By the time this story opens, Preeti’s family, particularly in the relationship between her mother and herself – a relationship that is so often fraught between mothers and their grown daughters – had fractured into stilted conversations and cold silences – a frozen bridge that neither could cross.
Until tragedy struck. And Preeti felt compelled to set all of that history aside to take the next plane back to the place of her birth, to do whatever she could to help her brother and his wife through the death of their child.
Preeti comes for Neel. But that puts her on the horns of ALL the dilemmas. She and her mother need to be on the same side – a place they haven’t been since her parents moved to the U.S. Preeti is stuck living with all the expectations of gender, clan and caste in a place that she barely remembers, under restrictions that she often doesn’t see until she’s blown past them.
The longer she’s in Ahmedabad, the more she sees the beauty of not just the place, but of reclaiming the part of herself that she left behind. And the more she and her mother are finally able to see themselves as women who may not always meet each other’s expectations, but who love each other all the same and can finally accept each other as they are and not who they expect the other to be.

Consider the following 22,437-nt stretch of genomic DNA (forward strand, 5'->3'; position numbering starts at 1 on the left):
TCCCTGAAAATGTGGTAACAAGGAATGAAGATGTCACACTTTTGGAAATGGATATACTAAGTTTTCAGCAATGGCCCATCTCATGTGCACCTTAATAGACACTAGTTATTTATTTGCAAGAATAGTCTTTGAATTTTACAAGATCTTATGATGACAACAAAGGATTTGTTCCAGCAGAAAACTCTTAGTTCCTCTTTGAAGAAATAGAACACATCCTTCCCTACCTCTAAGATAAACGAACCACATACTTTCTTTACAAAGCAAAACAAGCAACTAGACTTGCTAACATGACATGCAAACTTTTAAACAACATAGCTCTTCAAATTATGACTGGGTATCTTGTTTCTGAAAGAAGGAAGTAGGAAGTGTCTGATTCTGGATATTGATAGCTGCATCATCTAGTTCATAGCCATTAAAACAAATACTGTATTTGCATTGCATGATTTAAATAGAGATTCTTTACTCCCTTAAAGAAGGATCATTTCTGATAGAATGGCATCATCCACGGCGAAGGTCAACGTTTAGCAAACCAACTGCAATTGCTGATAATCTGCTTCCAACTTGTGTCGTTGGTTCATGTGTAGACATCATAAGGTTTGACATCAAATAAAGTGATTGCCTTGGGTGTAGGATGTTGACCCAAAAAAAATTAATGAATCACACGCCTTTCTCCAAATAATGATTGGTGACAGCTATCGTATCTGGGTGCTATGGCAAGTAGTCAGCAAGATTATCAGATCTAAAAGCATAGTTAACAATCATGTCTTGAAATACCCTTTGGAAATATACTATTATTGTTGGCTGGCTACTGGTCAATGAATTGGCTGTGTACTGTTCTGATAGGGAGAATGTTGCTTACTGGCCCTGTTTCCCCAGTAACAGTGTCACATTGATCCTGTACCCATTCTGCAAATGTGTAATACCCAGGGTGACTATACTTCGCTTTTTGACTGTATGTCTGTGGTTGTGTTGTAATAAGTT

Escape Rating A+: This is an absolutely lovely, heartwarming and occasionally heartbreaking story. I was so absorbed in it that I didn’t even notice the cats using me as a trampoline. I was just completely gone. It is incredible that this is the author’s first published novel, because it is just so very, very good.
It’s also explicitly not a romance. Not that Preeti doesn’t have romantic problems, because she does. She’s 30 and unmarried in a culture that thinks she’s a spinster because she isn’t married while proclaiming her as “unclean” because she’s been out on dates. But Preeti’s romantic tribulations are symbols and symptoms of all the other issues in her life and not the meat of the story.